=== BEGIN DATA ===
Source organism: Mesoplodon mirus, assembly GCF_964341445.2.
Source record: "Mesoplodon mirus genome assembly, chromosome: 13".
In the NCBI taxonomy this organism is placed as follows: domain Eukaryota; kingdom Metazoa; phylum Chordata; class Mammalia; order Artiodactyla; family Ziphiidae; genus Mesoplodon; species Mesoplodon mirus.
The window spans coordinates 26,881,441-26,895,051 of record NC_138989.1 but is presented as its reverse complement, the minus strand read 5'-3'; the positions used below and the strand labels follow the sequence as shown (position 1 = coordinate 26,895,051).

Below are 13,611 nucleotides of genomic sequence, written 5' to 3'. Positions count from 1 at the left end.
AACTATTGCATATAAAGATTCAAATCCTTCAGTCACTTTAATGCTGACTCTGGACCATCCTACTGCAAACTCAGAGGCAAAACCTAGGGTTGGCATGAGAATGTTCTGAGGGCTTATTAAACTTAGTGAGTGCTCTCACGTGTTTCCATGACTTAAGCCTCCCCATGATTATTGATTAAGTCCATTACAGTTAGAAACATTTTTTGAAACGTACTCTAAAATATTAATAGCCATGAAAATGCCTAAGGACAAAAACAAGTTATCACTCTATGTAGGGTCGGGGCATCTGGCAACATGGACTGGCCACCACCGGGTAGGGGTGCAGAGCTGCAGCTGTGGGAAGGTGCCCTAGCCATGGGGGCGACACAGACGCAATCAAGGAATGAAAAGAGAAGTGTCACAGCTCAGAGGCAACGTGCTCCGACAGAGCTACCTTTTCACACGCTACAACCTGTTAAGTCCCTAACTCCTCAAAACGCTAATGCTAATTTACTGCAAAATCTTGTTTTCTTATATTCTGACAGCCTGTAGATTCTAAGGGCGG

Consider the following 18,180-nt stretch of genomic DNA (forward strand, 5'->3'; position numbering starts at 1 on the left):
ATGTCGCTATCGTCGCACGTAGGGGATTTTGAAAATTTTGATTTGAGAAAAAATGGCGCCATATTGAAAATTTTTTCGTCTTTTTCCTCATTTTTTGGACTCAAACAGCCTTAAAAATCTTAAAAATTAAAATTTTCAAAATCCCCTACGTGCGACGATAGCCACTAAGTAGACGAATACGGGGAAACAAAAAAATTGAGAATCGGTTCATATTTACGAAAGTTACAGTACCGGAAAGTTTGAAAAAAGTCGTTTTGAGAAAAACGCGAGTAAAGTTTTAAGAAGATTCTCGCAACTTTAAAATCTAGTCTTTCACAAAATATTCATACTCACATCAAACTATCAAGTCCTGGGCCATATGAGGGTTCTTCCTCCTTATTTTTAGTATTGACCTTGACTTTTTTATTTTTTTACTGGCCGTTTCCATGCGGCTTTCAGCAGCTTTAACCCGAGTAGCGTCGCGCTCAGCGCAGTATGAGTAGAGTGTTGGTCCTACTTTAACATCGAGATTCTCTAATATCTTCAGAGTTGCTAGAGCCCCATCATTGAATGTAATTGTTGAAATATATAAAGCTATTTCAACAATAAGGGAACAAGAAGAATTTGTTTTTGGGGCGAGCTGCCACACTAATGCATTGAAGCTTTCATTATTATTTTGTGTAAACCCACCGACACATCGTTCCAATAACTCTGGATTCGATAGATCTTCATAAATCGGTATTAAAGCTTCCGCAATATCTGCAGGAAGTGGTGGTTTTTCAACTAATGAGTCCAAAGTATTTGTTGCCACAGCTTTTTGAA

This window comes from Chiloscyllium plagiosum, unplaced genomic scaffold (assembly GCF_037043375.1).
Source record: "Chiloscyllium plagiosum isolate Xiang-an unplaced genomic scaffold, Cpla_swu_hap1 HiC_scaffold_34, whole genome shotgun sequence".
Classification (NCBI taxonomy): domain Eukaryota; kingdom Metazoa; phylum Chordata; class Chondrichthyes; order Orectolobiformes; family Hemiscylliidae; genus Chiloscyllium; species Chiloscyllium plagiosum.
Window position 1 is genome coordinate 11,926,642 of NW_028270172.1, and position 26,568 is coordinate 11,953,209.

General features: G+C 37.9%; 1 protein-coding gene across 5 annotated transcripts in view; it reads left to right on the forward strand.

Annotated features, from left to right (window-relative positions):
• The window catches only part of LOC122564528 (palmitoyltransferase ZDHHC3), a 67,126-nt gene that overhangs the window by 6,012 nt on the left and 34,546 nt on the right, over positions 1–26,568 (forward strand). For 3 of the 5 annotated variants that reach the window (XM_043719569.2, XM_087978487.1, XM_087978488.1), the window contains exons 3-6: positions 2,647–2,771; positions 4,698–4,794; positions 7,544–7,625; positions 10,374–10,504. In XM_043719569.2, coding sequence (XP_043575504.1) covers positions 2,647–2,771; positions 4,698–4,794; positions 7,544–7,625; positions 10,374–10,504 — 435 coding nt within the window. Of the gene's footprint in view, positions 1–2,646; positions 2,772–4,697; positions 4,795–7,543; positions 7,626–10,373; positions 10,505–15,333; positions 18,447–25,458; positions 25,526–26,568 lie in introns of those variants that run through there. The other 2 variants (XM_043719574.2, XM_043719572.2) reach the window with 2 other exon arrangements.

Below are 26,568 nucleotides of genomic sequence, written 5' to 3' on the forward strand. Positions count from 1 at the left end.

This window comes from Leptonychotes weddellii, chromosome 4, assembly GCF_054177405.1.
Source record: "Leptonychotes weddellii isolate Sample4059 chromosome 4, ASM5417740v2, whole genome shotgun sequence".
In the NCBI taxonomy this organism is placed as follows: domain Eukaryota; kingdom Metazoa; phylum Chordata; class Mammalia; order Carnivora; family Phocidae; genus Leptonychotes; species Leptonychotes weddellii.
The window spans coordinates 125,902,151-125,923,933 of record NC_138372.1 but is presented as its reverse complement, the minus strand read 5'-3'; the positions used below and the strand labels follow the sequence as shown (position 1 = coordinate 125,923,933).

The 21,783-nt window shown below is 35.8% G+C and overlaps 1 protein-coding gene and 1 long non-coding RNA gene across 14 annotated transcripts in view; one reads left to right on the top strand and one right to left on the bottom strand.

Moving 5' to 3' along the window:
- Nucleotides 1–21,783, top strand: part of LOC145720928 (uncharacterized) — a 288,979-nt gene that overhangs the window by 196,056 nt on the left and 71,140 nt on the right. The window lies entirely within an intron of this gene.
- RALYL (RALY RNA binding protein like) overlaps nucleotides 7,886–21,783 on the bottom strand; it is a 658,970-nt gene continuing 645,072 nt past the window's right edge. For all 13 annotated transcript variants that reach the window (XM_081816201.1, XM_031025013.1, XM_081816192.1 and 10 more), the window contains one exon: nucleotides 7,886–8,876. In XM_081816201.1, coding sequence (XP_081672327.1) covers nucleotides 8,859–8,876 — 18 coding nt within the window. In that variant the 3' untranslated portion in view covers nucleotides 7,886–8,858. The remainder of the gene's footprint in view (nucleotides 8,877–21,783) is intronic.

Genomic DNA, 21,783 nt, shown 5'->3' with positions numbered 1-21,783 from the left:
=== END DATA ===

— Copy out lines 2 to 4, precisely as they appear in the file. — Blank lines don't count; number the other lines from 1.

Source record: "Mesoplodon mirus genome assembly, chromosome: 13".
In the NCBI taxonomy this organism is placed as follows: domain Eukaryota; kingdom Metazoa; phylum Chordata; class Mammalia; order Artiodactyla; family Ziphiidae; genus Mesoplodon; species Mesoplodon mirus.
The window spans coordinates 26,881,441-26,895,051 of record NC_138989.1 but is presented as its reverse complement, the minus strand read 5'-3'; the positions used below and the strand labels follow the sequence as shown (position 1 = coordinate 26,895,051).